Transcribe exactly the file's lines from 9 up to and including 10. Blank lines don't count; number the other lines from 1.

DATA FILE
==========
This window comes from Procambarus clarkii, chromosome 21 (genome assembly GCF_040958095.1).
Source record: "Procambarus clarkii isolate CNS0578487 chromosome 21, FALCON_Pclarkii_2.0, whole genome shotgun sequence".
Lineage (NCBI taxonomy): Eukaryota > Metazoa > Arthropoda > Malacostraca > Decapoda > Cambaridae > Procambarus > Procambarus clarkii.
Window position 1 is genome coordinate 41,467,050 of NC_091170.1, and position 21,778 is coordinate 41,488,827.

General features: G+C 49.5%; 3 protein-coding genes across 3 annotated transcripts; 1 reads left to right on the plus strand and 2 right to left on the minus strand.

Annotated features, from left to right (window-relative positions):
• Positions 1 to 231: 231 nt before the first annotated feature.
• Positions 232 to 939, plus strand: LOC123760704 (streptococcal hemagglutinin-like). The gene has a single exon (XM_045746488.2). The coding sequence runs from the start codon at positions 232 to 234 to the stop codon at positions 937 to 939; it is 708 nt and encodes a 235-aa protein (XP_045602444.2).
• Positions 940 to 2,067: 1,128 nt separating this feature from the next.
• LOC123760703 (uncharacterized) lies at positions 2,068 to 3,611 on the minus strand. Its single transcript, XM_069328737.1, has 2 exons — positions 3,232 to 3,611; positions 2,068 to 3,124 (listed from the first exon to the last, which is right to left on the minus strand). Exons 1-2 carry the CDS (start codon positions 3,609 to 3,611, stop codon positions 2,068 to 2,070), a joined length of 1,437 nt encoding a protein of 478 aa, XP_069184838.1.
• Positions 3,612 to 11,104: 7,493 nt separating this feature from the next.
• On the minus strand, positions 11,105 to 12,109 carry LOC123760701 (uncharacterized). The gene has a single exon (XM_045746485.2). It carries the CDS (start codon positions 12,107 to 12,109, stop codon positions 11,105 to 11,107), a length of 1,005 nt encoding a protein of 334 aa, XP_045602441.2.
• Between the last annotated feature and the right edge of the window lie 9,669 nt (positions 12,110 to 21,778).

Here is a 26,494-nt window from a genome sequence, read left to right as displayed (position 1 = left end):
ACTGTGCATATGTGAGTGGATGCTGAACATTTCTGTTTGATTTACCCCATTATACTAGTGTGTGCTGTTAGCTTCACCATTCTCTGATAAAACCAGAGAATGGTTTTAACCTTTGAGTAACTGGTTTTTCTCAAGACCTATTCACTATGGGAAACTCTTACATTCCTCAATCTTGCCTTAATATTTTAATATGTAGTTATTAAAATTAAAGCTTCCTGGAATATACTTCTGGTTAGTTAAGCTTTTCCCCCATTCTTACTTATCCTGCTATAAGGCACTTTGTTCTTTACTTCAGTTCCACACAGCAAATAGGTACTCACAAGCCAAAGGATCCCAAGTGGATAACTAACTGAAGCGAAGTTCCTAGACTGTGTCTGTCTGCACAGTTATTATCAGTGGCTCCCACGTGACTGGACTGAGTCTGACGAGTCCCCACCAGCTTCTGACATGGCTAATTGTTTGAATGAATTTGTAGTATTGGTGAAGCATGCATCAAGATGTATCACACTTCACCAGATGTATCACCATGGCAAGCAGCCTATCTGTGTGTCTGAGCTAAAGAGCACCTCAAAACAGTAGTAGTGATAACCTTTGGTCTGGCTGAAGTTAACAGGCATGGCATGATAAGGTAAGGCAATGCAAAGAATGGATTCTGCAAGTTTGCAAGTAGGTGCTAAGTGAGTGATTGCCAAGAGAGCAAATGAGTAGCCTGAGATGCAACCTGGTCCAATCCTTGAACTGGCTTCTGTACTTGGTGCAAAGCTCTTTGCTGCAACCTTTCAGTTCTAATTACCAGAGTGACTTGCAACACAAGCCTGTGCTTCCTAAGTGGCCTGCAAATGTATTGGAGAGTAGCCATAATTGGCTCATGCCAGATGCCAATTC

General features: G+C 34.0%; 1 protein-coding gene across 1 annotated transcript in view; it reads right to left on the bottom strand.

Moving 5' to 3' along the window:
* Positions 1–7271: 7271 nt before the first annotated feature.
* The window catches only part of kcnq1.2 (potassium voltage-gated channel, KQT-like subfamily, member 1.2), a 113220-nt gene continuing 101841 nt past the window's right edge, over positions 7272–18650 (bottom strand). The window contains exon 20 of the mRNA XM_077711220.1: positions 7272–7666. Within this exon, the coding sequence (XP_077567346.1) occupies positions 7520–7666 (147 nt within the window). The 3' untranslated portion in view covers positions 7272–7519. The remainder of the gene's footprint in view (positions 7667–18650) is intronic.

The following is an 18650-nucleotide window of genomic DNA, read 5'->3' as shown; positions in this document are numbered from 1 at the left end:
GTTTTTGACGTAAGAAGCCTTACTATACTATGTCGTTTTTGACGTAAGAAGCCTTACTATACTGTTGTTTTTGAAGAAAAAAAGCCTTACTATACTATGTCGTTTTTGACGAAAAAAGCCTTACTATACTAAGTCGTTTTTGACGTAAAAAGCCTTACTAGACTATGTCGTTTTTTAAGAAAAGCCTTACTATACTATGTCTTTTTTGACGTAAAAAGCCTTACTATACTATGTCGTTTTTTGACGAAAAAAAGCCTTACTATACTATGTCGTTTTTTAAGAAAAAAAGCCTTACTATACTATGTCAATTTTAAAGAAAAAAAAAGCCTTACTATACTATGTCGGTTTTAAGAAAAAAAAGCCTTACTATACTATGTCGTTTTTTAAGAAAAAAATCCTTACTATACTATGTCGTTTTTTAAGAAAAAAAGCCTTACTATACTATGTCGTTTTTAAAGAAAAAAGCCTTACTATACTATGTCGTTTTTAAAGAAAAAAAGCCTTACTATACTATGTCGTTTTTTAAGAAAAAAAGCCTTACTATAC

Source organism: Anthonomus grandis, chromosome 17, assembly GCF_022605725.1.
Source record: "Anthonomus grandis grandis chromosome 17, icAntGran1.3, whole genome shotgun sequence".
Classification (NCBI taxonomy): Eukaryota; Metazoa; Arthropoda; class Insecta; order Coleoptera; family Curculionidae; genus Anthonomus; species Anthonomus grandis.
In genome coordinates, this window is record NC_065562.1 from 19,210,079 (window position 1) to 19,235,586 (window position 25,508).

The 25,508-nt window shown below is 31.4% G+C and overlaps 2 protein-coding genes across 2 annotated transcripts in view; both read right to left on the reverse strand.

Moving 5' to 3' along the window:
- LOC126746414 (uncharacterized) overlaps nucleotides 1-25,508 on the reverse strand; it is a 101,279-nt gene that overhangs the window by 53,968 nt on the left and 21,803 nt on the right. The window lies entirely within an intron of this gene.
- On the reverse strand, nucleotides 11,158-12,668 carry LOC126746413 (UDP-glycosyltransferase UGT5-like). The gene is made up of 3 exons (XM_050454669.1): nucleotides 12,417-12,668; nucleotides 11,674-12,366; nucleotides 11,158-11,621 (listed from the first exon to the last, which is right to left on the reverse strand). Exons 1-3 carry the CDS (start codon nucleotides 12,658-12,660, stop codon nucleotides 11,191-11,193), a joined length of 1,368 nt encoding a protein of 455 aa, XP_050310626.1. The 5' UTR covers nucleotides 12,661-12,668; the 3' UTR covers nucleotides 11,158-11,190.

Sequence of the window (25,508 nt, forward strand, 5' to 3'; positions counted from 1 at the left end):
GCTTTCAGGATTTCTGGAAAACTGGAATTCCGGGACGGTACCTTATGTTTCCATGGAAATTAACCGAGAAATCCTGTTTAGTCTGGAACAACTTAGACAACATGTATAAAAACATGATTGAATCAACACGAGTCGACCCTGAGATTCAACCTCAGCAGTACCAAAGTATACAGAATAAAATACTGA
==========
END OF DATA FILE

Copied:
• Positions 940 to 2,067: 1,128 nt separating this feature from the next.
• LOC123760703 (uncharacterized) lies at positions 2,068 to 3,611 on the minus strand. Its single transcript, XM_069328737.1, has 2 exons — positions 3,232 to 3,611; positions 2,068 to 3,124 (listed from the first exon to the last, which is right to left on the minus strand). Exons 1-2 carry the CDS (start codon positions 3,609 to 3,611, stop codon positions 2,068 to 2,070), a joined length of 1,437 nt encoding a protein of 478 aa, XP_069184838.1.